Had only the editorial board told us before the intervention that it might create anarchy in Libya, empower an Al Qaeda ally, destabilize the region, and necessitate NATO intervention in another country!

What it published instead is instructive. 

On March 18, 2011, the editorial board endorsed President Obama's assertion that the region would be destabilized if Gaddafi stayed in power, but insisted that America could not fight a war on behalf of Libya's rebels. On March 21, the editorial board avowed that Obama had no need to get congressional permission for his actions in Libya due to their limited nature. The next day, it asserted that "because of its limits, the military intervention threatens to perpetuate a stalemate that leaves Mr. Gaddafi in power, and that over time would create both a greater humanitarian crisis and more serious threats to U.S. and European interests," and endorsed a warning by Hillary Clinton that if Gaddafi stayed, "Libya could become 'a giant Somalia,' riven by tribal warfare and anarchy that allows al-Qaeda to create a stronghold." As it turned out, the Obama approach didn't leave Gaddafi in power; the humanitarian crisis and destabilization did happen.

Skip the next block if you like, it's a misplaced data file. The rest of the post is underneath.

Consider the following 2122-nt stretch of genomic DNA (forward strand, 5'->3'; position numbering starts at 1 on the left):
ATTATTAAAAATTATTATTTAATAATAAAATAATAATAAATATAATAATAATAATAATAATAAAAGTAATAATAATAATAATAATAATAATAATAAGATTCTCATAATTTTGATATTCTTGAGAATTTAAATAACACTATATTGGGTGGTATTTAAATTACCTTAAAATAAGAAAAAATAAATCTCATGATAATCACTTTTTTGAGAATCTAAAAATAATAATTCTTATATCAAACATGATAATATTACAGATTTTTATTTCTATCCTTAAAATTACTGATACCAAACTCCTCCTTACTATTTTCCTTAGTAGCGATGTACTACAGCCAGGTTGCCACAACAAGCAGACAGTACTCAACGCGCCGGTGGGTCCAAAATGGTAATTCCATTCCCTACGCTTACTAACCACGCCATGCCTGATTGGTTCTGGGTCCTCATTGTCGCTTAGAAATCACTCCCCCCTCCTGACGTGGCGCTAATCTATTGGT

The editorial board spent the next couple months insisting that Obama was putting unsustainable strain on France and Britain by refusing to do more, another argument that events proved wrong, and then in June the editorial board argued that Obama was doing enough in Libya that his actions were a violation of the law, but that he should keep doing it anyway.

That brings us to the July 13, 2011 editorial, "Preparing for a new Libya." The Post offered the Obama Administration advice: Get frozen funds to the rebels. "The Benghazi-based administration has shown itself to be moderate and responsible, and it has committed itself repeatedly to an agenda of democracy and personal freedoms," the editors wrote. "Access to funds will make it more stable and more prepared to take charge of the country when the Gaddafi regime finally goes." The editors also urged a bigger U.S. diplomatic presence in Benghazi.